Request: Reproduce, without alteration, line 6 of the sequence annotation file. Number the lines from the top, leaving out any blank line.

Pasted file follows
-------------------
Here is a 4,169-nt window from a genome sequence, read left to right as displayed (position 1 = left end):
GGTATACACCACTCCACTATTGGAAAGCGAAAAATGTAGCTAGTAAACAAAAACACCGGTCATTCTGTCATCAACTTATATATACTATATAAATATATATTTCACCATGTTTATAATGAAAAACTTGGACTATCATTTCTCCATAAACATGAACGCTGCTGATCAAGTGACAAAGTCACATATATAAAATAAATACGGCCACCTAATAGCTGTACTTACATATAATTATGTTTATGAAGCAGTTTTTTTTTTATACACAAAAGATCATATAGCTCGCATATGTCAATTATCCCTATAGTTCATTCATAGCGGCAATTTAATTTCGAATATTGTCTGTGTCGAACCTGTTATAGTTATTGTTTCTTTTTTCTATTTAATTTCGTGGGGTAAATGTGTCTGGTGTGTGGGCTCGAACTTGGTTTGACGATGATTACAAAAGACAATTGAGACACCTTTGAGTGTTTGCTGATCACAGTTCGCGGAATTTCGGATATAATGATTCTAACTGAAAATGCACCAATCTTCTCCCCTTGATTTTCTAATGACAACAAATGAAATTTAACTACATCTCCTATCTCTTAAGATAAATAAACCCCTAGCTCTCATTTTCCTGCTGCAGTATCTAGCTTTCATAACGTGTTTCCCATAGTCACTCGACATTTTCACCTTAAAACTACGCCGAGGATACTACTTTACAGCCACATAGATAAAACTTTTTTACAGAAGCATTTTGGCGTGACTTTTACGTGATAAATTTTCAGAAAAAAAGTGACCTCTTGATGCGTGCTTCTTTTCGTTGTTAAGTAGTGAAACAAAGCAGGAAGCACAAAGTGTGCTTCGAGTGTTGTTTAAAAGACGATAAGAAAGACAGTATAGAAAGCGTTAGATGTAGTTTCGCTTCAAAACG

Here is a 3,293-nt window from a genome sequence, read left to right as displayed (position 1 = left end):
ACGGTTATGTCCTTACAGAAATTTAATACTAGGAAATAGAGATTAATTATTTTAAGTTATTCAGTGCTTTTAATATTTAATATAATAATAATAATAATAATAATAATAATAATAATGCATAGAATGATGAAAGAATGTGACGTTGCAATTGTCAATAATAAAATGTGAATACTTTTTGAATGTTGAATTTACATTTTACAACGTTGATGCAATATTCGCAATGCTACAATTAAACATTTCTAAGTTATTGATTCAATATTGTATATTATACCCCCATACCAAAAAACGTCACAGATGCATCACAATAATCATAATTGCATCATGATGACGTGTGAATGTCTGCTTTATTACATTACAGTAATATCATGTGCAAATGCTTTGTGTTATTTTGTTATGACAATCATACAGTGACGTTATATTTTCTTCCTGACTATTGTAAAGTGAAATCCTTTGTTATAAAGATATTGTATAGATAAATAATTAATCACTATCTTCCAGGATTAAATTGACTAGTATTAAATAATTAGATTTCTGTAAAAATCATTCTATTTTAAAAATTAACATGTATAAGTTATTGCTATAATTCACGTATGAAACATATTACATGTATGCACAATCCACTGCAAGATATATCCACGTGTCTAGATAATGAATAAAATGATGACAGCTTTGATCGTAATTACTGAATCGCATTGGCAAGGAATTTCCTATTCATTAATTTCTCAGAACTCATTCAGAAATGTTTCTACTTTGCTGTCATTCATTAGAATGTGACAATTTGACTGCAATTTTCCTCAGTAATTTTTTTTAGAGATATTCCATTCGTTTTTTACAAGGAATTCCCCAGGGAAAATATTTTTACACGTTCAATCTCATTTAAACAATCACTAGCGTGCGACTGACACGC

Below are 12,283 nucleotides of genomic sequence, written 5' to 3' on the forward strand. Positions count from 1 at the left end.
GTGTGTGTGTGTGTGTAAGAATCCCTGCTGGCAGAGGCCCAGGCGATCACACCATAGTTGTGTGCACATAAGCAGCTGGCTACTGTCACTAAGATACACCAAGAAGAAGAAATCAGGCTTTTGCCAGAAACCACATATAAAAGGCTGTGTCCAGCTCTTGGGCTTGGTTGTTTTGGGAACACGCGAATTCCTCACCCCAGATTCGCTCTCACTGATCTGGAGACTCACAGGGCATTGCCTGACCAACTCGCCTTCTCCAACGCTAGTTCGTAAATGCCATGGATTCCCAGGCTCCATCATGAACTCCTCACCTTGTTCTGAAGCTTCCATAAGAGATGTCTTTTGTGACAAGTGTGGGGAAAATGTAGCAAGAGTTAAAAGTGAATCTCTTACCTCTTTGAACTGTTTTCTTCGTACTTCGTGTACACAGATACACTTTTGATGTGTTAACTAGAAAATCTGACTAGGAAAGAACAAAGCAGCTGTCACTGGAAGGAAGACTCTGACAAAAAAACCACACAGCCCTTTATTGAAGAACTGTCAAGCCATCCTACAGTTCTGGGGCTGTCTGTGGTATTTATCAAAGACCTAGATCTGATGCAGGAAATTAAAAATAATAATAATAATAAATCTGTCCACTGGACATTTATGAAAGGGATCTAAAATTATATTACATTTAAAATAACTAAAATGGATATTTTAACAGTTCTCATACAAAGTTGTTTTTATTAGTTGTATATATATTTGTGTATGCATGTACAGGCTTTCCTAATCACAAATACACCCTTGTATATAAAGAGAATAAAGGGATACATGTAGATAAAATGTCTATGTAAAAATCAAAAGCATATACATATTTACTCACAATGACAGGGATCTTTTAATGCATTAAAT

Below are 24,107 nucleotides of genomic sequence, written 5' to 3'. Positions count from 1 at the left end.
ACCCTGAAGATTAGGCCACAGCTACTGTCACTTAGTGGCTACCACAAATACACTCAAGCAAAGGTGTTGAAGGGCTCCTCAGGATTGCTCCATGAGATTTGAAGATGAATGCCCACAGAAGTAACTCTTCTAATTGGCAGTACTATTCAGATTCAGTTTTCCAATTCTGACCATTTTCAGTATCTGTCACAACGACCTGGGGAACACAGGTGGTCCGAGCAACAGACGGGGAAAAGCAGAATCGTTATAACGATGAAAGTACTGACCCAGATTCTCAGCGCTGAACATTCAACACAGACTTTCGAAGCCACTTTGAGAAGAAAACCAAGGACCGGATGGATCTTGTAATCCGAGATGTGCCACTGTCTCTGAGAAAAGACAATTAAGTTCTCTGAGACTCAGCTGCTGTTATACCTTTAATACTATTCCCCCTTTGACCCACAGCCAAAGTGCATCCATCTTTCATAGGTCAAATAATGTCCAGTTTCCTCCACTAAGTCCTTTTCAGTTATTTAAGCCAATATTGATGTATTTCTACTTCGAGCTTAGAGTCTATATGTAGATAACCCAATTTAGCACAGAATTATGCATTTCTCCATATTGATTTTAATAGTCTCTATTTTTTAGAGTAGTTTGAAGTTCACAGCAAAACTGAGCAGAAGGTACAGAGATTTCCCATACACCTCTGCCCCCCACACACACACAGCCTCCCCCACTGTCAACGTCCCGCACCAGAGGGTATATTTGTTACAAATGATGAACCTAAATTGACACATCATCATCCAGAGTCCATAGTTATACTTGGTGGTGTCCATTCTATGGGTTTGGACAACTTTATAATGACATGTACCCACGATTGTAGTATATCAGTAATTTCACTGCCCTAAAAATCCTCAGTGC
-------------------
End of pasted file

GTGTGTGTGTGTGTGTAAGAATCCCTGCTGGCAGAGGCCCAGGCGATCACACCATAGTTGTGTGCACATAAGCAGCTGGCTACTGTCACTAAGATACACCAAGAAGAAGAAATCAGGCTTTTGCCAGAAACCACATATAAAAGGCTGTGTCCAGCTCTTGGGCTTGGTTGTTTTGGGAACACGCGAATTCCTCACCCCAGATTCGCTCTCACTGATCTGGAGACTCACAGGGCATTGCCTGACCAACTCGCCTTCTCCAACGCTAGTTCGTAAATGCCATGGATTCCCAGGCTCCATCATGAACTCCTCACCTTGTTCTGAAGCTTCCATAAGAGATGTCTTTTGTGACAAGTGTGGGGAAAATGTAGCAAGAGTTAAAAGTGAATCTCTTACCTCTTTGAACTGTTTTCTTCGTACTTCGTGTACACAGATACACTTTTGATGTGTTAACTAGAAAATCTGACTAGGAAAGAACAAAGCAGCTGTCACTGGAAGGAAGACTCTGACAAAAAAACCACACAGCCCTTTATTGAAGAACTGTCAAGCCATCCTACAGTTCTGGGGCTGTCTGTGGTATTTATCAAAGACCTAGATCTGATGCAGGAAATTAAAAATAATAATAATAATAAATCTGTCCACTGGACATTTATGAAAGGGATCTAAAATTATATTACATTTAAAATAACTAAAATGGATATTTTAACAGTTCTCATACAAAGTTGTTTTTATTAGTTGTATATATATTTGTGTATGCATGTACAGGCTTTCCTAATCACAAATACACCCTTGTATATAAAGAGAATAAAGGGATACATGTAGATAAAATGTCTATGTAAAAATCAAAAGCATATACATATTTACTCACAATGACAGGGATCTTTTAATGCATTAAAT